It gradually became clear that a lot of people had a lot to lose if an accepted theory or practice were challenged: the authors of the original theory, whose names had become well-known; all those who published papers which reference or depend on the theory; journal editors and referees who have made decisions or criticized other works based on a theory; funding agencies which have paid for research which pre-supposes a theory; instrument builders and experiment designers who spend career time testing ideas which spring from a theory; journalists and writers whose publications have featured or promoted a theory; teachers and interested members of the public who have learned a theory, been impressed by the wonder of it, and who have no wish to have to teach or learn a new theory; and students, who need to find a job in their field of training.

    It has been my sad observation that by mid-career there are very few professionals left truly working for the advancement of science, as opposed to the advancement of self. And given enough people with strong enough interests, professional peer pressure takes over from there. Peer pressure in science, as elsewhere in society, consists of alternately attacking and ignoring the people who advocate a contrary idea, and discrediting their motives and/or competence, in order to achieve conformity. Even when it is not effective directly, it is usually successful at ensuring that the contrary person or idea gains few allies, and remains isolated. In short, those who may suspect the need for a radical change in an accepted theory have no interests or motivations as strong as those supporting the status quo. And members of the former group usually lack the background and confidence to challenge the latter group, who are the "recognized experts" in the field and well-able to defend their own theories.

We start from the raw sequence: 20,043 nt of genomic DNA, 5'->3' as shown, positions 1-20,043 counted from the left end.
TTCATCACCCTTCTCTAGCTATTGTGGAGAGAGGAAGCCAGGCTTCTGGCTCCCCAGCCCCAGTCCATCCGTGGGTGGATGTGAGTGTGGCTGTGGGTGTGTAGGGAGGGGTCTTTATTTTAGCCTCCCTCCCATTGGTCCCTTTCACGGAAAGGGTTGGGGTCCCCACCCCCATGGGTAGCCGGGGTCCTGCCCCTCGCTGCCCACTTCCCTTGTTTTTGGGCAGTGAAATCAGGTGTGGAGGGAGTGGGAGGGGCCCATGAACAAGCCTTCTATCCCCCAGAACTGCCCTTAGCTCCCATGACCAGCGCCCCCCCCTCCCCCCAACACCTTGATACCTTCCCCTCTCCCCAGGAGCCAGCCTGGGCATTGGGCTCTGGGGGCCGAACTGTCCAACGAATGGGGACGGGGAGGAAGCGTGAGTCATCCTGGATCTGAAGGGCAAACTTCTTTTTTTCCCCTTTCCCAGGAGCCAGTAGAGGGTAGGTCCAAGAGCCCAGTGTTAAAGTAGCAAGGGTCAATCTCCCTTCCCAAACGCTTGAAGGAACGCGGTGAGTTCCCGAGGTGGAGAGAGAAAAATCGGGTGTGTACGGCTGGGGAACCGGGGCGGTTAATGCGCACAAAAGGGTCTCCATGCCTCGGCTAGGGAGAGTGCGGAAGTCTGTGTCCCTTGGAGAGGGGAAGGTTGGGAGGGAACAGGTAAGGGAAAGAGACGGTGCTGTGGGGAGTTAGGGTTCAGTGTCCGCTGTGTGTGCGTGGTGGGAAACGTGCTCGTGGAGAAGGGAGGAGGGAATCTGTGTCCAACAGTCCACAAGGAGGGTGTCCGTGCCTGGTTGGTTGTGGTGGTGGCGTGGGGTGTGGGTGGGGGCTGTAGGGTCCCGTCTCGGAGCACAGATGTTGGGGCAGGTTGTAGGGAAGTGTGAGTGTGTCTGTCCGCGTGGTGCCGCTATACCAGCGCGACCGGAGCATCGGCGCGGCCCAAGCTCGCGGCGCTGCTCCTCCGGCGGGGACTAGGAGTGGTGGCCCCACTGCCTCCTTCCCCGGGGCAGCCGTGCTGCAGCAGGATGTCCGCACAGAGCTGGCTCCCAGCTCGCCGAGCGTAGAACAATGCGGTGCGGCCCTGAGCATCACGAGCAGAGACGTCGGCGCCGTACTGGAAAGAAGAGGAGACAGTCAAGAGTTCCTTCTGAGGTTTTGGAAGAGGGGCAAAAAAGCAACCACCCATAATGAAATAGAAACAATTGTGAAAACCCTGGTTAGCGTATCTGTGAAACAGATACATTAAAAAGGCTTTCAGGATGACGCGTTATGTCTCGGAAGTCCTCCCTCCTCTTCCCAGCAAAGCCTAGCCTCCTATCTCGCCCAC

As if there weren't already enough inertia to major changes of models, I see yet another phenomenon -- new to our era of rapid progress in science -- which militates against change even in the face of overwhelming need for it. Few scientists consider themselves qualified very far outside their own areas of expertise. Since each expert can account for only a small portion of the data dealing with a model, he defers to the other experts to support the model in other areas. Few, if any, scientists have the breadth of knowledge to see the full picture for a given model. So the model remains supported because many individual authorities support it, none of whom have the expertise to criticize the model overall, and all of whom have the utmost confidence in the others collectively. Authorities can continue to multiply indefinitely, with no one taking responsibility for integrating all their combined knowledge. As a result, the existing models get perpetuated regardless of merit or the extent of counter-evidence, because "so many experts can't all be wrong." Thus each expert is persuaded to force-fit his own data into the accepted model, oblivious that the others are doing the same.